|Delivered heat output rate (min. to max.) (9)||12,635 BTU/h (3.7 kW) to 44,857 BTU/h (13.1 kW)|
|Average delivered efficiency (min. to max.) (10)||62.7 % (HHV) (7)||68.3 % (LHV) (8)|
|Optimum efficiency (11)||84.9 %|
|Average particulate emissions rate (1) (2)||0.654 lb/mmBTU (0.282 g/MJ)|
|Average CO (12)||11.22 lb/mmBTU (4.81 g/MJ)|
|Average electrical power consumption (13)||250 W|
(1) Based on delivered heat output.
(2) This appliance is officially tested and certified by an independent agency.
(3) Values are as measured per CSA B415.1-10, except for the recommended heating area, firebox volume, maximum burn time and maximum input capacity. Performances based on a fuel load prescribed by the standard at 10 lb/ft³ and with a moisture content between 18% and 28%.
() Recommended heating area and maximum burn time may vary subject to location in home, chimney draft, heat loss factors, climate, fuel type and other variables. The recommended heating area for a given appliance is defined by the manufacturer as its capacity to maintain a minimum acceptable temperature considering that the space configuration and the presence of heat distribution systems have a significant impact in making heat circulation optimum.
(4) Input value at 10 lb/ft³ fuel loading density and dry energy value of 8,600 BTU/lb.
(5) Overall : Radiated and delivered heat together at 10 lb/ft³ fuel loading density over one total burn cycle.
(6) Efficiency based on radiated and delivered heat when allowing cycling from high to low burn to simulate thermostat demand.
(7) Higher Heating Value of the fuel.
(8) Lower Heating Value of the fuel.
(9) Delivered: Remotely provided to other rooms through ducting at 10 lb/ft³ fuel loading density over one total burn cycle.
(10) Efficiency based on delivered heat when allowing cycling from high to low burn to simulate thermostat demand.
(11) Optimum overall efficiency at a specific burn rate (LHV).
(12) Carbon Monoxyde. Based on overall heat output at 10 lb/ft³ fuel loading density.
(13) Unless stated otherwise, measures were taken directly at the main power source and include all electrical components present in the appliance.
|High-efficiency EPA certified appliance||Yes|
|Maximum log length||21"|
|Log positioning||Over depth|
|Flue outlet diameter||6"|
|Type of chimney||CAN/ULC S629, UL 103 HT (2100 °F)|
|Approved for an alcove installation||No|
|Approved for a mobile home installation||No|
|Shipping Weight||664 lb (301 kg)|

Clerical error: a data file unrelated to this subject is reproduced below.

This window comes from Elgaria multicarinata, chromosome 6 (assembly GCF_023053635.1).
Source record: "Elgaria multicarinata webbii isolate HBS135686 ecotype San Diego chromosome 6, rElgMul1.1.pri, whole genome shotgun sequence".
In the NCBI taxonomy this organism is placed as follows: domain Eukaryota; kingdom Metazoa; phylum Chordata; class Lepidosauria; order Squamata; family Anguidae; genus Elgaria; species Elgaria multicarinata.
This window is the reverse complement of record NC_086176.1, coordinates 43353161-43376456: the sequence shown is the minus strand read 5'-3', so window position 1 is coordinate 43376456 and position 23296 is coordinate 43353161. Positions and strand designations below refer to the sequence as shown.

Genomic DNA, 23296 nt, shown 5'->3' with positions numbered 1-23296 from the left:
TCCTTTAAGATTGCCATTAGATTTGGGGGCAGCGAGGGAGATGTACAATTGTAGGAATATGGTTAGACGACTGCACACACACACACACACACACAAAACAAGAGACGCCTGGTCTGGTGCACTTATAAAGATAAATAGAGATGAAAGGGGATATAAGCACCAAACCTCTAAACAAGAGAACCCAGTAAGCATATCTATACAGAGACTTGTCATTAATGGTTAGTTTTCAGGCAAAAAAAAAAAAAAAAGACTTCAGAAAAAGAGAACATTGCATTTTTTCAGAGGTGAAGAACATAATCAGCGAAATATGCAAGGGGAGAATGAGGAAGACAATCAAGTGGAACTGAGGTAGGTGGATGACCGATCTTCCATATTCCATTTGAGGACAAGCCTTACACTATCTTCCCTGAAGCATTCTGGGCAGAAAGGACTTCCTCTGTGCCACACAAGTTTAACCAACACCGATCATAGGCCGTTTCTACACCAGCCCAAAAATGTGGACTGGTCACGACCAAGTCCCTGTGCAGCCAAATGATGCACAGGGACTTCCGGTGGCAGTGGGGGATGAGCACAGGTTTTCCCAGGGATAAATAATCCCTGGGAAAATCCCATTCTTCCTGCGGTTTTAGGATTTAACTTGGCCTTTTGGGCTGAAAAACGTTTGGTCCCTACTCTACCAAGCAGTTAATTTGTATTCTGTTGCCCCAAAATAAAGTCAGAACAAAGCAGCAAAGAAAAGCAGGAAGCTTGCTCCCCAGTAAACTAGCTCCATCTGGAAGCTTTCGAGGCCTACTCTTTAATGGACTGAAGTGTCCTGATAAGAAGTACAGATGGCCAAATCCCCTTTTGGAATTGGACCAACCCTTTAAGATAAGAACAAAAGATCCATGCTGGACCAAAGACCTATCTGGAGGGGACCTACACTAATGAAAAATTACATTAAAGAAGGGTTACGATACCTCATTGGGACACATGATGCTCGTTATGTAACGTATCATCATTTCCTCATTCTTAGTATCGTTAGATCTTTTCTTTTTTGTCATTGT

|Door type||Single, glass with cast iron frame|
|Glass type||Ceramic glass|
|Glass surface – dimensions (Width X Height)||14 3/8" X 10"|
|Glass air-wash system||Yes|
|Blower (hp / speed / CFM)||1/4 / 4 / 1,800|
|Filter – dimensions (Width X Height X Depth)||15" X 20" X 1"|
|Overall dimension (Height)||63 1/2"|
|Overall dimension (Width)||33 1/4"|
|Overall dimension (Depth)||49 1/8"|
|Door opening – dimension (Height)||10"|
|Door opening - dimension (Width)||13 3/4"|
|Firebox – dimension (Height)||16 1/8"|
|Firebox – dimension (Width)||17"|
|Firebox – dimension (Depth)||22 5/8"|
|Firebox lined with refractory bricks for better heat distribution||Yes|
|Stainless-steel secondary-air system improving gas combustion||Yes|
|Adjustable threaded legs||Yes|
|Steel thickness – body||3/16"|
|Steel thickness – top||1/4"|
|Easy-to-access ash drawer||Yes|
|Air return plenum – dimension (Depth or Height)||22"|
|Air return plenum – dimension (Width)||14 1/2"|
|Hot air plenum – dimension (Depth or Height)||18 1/2" - 26 1/2"|
|Hot air plenum – dimension (Width)||22 1/4"|
|USA standard (emissions)||EPA|
|Canadian Standard (emissions)||CSA B415.1-10|
|USA standard (safety)||UL 391|
|Canadian standard (safety)||CAN/CSA B366.1|
|Tested and listed as per applicable standards||By an accredited laboratory (CAN/USA)|
Minimum clearances to combustibles*
(Data expressed in inches. 1 inch = 25.4 mm)
|Single wall pipe||Double wall pipe||Single wall pipe||Double wall pipe|
|Clearance – back wall||16"||16"||16"||16"|
|Clearance – ducts||1" (Plenum = 5")||1" (Plenum = 5")|
|Clearance – top (measured from the platform on which the appliance is installed)**||69"||69"||69"||69"|
|Clearance – recommended for maintenance on option side||30"||30"|
|Clearance – front||48"||48"|
|Clearance – side wall||11"||11"|
|Clearance – opposite side wall||24"||24"|
* The information given on the certification label affixed to the appliance always overrides the information published in any other media (owner's manual, catalogues, flyers, magazines and/or web sites).